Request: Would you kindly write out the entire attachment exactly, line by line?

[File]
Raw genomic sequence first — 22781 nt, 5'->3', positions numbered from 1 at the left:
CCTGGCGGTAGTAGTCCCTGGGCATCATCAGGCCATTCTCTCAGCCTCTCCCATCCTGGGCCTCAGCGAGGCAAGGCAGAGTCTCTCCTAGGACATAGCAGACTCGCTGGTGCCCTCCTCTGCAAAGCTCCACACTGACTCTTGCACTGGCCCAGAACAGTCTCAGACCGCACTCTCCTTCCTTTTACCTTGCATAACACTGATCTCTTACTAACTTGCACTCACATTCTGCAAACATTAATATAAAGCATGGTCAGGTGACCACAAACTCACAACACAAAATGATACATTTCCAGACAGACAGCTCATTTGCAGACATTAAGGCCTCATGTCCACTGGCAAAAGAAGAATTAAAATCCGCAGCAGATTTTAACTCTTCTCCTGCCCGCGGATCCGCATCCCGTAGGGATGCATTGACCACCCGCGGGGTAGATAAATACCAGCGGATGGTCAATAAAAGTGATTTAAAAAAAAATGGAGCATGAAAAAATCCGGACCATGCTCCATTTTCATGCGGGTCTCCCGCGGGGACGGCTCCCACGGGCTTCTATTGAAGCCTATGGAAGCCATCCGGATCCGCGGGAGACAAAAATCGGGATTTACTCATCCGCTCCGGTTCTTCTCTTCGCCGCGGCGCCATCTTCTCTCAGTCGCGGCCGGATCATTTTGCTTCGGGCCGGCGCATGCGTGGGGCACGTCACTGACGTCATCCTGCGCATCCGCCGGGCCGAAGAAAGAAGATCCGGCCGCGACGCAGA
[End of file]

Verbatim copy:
Raw genomic sequence first — 22781 nt, 5'->3', positions numbered from 1 at the left:
CCTGGCGGTAGTAGTCCCTGGGCATCATCAGGCCATTCTCTCAGCCTCTCCCATCCTGGGCCTCAGCGAGGCAAGGCAGAGTCTCTCCTAGGACATAGCAGACTCGCTGGTGCCCTCCTCTGCAAAGCTCCACACTGACTCTTGCACTGGCCCAGAACAGTCTCAGACCGCACTCTCCTTCCTTTTACCTTGCATAACACTGATCTCTTACTAACTTGCACTCACATTCTGCAAACATTAATATAAAGCATGGTCAGGTGACCACAAACTCACAACACAAAATGATACATTTCCAGACAGACAGCTCATTTGCAGACATTAAGGCCTCATGTCCACTGGCAAAAGAAGAATTAAAATCCGCAGCAGATTTTAACTCTTCTCCTGCCCGCGGATCCGCATCCCGTAGGGATGCATTGACCACCCGCGGGGTAGATAAATACCAGCGGATGGTCAATAAAAGTGATTTAAAAAAAAATGGAGCATGAAAAAATCCGGACCATGCTCCATTTTCATGCGGGTCTCCCGCGGGGACGGCTCCCACGGGCTTCTATTGAAGCCTATGGAAGCCATCCGGATCCGCGGGAGACAAAAATCGGGATTTACTCATCCGCTCCGGTTCTTCTCTTCGCCGCGGCGCCATCTTCTCTCAGTCGCGGCCGGATCATTTTGCTTCGGGCCGGCGCATGCGTGGGGCACGTCACTGACGTCATCCTGCGCATCCGCCGGGCCGAAGAAAGAAGATCCGGCCGCGACGCAGA